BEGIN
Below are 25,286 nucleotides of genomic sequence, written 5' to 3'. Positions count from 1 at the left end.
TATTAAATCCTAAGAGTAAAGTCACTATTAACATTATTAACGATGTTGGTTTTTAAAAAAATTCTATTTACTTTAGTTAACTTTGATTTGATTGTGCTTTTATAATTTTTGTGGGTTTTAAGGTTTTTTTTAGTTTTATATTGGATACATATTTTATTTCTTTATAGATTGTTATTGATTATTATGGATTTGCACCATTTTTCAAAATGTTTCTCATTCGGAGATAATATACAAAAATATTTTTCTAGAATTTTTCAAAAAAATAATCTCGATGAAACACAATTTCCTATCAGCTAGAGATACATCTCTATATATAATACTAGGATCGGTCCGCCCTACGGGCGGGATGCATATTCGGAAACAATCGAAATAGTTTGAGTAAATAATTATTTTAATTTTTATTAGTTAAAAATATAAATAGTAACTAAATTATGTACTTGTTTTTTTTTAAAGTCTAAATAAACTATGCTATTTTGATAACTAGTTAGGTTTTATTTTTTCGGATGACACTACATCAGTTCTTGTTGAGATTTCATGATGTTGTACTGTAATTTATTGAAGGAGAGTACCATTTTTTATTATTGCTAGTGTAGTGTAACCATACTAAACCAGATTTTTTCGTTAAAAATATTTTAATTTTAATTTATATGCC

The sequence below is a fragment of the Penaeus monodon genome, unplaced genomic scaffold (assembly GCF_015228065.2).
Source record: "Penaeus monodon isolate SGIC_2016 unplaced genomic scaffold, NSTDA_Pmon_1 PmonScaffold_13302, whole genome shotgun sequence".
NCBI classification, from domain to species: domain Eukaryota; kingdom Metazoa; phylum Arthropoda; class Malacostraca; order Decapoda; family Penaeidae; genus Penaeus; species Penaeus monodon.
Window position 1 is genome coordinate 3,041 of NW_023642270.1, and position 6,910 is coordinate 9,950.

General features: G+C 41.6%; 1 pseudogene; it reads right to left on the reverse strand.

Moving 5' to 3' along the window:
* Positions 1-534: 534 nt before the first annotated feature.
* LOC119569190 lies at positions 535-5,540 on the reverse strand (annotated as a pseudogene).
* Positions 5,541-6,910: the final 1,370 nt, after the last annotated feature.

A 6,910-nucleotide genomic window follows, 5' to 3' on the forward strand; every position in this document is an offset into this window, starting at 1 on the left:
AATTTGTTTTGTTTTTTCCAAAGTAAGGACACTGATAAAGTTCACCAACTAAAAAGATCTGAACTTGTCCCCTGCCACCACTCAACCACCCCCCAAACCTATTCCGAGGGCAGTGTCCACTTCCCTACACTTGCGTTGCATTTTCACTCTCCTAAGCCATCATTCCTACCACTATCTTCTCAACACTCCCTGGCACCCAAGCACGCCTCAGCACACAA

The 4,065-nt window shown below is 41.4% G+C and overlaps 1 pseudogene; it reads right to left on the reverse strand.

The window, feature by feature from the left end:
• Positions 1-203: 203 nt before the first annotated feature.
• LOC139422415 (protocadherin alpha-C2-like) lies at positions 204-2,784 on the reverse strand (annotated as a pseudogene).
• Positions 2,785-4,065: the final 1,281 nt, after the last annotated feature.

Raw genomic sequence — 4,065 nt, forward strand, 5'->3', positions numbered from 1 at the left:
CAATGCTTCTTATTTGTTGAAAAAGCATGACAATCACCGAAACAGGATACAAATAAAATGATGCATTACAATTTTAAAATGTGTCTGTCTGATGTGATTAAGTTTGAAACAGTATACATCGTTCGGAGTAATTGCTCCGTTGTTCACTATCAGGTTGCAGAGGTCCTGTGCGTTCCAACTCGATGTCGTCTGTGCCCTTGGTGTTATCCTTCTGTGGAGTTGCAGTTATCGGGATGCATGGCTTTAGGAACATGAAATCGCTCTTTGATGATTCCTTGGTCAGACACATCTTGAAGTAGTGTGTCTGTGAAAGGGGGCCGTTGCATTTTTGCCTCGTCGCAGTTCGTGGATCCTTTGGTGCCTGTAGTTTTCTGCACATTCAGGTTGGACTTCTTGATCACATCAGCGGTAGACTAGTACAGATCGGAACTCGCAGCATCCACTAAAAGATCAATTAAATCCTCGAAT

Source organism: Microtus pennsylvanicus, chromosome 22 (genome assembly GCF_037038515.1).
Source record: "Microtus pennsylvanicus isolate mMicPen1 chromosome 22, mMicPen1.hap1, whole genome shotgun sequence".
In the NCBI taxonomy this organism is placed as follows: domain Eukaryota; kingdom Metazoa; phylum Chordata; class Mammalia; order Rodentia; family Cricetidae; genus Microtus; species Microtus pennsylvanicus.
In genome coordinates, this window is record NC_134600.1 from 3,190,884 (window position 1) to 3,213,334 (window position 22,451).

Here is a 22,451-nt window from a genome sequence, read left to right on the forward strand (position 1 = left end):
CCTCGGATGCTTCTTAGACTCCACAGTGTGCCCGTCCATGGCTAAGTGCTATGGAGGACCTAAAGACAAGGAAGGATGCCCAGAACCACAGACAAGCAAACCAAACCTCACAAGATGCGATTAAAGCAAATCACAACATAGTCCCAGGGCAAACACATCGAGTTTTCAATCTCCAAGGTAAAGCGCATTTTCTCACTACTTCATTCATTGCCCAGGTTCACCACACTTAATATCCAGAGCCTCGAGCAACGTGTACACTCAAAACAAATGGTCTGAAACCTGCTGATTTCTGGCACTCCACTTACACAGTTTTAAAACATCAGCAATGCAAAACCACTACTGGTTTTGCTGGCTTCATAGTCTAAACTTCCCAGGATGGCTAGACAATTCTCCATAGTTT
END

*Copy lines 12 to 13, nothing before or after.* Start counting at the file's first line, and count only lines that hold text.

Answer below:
A 6,910-nucleotide genomic window follows, 5' to 3' on the forward strand; every position in this document is an offset into this window, starting at 1 on the left:
AATTTGTTTTGTTTTTTCCAAAGTAAGGACACTGATAAAGTTCACCAACTAAAAAGATCTGAACTTGTCCCCTGCCACCACTCAACCACCCCCCAAACCTATTCCGAGGGCAGTGTCCACTTCCCTACACTTGCGTTGCATTTTCACTCTCCTAAGCCATCATTCCTACCACTATCTTCTCAACACTCCCTGGCACCCAAGCACGCCTCAGCACACAA